Aron Nimzowitsch - The Greatest Opening Innovator

Aron Nimzowitsch - The Greatest Opening Innovator

| 27 | Strategy

It is difficult to find a chess player who could be compared with Aron Nimzowitsch by his contribution to modern opening theory. When we talk about Nimzowitsch's opening heritage many chess players would instantly think about the defense against 1.d4 named after him. But of course he's not just the Nimzo-Indian Defense. In my opinion it is not exaggeration to say that any semi-open game in chess has something to do with Aron Nimzowitsch's theory which he described in his iconic book My System.

Today we will discuss his novel approach towards the center. The only acceptable way to play an opening before Nimzowitch was to place your pawns in the center.  If you refused to do that, your opening would be called 'irregular' and 'incorrect'. Check the old books and you will see many of the contemporary openings (like the Pirc or Modern for example) in this category.

Aron Nimzowitsch was one of the first strong chess players who demonstrated that you can give up the pawn center if you can replace pawns with your pieces. Here is how one of his most famous games started (notice White's solid pawn center):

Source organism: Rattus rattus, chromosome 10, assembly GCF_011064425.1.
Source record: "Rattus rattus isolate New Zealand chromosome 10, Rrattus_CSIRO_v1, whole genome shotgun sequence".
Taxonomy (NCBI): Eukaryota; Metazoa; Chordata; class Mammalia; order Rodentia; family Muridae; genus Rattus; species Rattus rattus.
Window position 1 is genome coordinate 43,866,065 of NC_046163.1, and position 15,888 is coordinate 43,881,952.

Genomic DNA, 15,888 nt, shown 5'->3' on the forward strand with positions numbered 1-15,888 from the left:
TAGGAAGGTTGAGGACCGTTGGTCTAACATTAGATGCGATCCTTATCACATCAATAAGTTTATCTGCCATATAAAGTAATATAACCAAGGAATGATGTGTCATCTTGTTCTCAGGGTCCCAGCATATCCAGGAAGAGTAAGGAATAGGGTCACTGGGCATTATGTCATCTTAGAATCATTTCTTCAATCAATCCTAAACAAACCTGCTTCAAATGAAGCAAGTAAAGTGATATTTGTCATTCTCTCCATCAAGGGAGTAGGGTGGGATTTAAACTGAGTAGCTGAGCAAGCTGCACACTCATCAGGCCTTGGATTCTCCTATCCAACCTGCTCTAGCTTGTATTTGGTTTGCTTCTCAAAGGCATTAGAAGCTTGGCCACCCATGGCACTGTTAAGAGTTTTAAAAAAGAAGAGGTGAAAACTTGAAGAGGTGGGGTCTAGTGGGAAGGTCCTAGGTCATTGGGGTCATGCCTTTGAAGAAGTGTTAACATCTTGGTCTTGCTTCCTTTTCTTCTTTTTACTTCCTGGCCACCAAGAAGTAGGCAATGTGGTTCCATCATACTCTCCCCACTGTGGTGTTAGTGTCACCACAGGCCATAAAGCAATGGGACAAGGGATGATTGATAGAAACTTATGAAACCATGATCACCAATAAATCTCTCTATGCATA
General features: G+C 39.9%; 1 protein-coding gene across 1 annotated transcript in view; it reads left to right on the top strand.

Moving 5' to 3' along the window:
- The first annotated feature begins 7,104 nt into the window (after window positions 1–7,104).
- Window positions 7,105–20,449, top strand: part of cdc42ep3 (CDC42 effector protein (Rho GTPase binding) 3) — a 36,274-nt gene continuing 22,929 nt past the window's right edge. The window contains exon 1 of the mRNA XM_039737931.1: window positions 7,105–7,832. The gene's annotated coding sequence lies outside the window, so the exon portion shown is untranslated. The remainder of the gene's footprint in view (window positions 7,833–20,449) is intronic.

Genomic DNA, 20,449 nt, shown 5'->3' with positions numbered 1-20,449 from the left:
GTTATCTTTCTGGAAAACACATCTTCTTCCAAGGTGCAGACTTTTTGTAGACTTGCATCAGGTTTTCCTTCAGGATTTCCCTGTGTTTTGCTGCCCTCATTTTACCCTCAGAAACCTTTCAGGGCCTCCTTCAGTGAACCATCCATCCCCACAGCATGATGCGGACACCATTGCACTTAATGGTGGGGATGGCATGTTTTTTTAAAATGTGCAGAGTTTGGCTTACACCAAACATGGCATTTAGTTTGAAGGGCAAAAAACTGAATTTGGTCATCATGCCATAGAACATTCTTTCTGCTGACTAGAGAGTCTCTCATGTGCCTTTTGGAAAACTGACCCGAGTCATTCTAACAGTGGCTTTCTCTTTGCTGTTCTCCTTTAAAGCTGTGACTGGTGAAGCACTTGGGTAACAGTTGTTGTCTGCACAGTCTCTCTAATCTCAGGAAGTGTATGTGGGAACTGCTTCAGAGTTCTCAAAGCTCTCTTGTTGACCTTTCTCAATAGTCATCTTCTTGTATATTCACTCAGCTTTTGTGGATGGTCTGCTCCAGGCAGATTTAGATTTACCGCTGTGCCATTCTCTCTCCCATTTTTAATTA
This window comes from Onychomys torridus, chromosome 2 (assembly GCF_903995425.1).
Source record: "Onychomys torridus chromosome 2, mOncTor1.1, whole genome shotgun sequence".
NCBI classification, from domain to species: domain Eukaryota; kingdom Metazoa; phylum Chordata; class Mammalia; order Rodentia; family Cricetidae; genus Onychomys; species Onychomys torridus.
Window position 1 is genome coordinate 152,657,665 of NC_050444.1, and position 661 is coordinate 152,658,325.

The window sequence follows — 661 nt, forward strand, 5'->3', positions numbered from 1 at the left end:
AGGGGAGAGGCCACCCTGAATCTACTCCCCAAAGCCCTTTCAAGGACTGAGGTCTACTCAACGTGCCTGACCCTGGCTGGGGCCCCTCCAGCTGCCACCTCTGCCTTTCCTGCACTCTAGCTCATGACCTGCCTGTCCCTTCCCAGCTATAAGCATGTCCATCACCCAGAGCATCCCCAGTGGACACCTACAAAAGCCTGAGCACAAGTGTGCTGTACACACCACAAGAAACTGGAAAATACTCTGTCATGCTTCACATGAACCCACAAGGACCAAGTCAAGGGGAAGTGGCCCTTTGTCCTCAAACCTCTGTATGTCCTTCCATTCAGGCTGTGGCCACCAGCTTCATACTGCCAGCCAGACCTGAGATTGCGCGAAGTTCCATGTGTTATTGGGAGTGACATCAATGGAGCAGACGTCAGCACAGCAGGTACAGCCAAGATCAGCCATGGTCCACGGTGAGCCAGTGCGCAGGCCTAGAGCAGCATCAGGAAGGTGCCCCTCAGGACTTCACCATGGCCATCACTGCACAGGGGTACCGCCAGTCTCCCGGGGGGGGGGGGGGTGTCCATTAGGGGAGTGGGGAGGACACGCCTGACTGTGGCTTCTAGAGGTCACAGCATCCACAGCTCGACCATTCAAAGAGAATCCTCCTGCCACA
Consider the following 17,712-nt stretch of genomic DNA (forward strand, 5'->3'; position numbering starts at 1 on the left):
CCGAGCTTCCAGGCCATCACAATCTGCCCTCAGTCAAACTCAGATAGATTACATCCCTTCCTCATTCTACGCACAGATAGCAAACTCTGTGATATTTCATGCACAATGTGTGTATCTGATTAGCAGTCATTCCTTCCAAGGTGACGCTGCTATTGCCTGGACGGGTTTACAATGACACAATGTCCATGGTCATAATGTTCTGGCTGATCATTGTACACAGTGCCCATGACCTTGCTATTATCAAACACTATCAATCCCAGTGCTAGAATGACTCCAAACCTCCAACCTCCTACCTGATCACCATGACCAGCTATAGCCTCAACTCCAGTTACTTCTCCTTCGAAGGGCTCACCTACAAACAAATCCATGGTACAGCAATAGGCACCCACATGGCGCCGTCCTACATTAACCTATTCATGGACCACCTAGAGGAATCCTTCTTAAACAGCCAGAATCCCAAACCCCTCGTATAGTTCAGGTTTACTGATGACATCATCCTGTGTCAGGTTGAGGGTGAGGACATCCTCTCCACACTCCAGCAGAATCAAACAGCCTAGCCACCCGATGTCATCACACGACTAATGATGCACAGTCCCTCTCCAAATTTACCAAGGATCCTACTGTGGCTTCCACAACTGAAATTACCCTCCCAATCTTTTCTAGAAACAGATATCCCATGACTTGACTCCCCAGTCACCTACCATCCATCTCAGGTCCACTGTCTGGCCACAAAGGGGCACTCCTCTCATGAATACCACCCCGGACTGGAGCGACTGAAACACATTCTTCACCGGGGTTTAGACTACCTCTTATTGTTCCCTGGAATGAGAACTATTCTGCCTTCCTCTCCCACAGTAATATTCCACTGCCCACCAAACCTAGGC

Now compare it to White's center after his 17th move:

In the next game Nimzowitsch used the same idea against a very strong grandmaster:

Of course modern grandmasters readily 'borrowed' Nimzowitsch's concept:

But replacing the central pawns with his pieces was not enough for Nimzowitsch and in the numerous games he replaced his central pawn with the opponent's!

If you think that almost 100 years old opening experiments of Nimzowitsch are obsolete and irrelevant for modern opening theory played by leading grandmasters, compare these two games:


Besides the fact that in both cases Black didn't manage to survive to move 30, both games also share the same position. But I have no doubt that attentive readers of our site noticed that a very strong and experienced GM from Germany managed to get the same position being a tempo down (it is Black's move in Nimzowitsch's game)!

To be continued...


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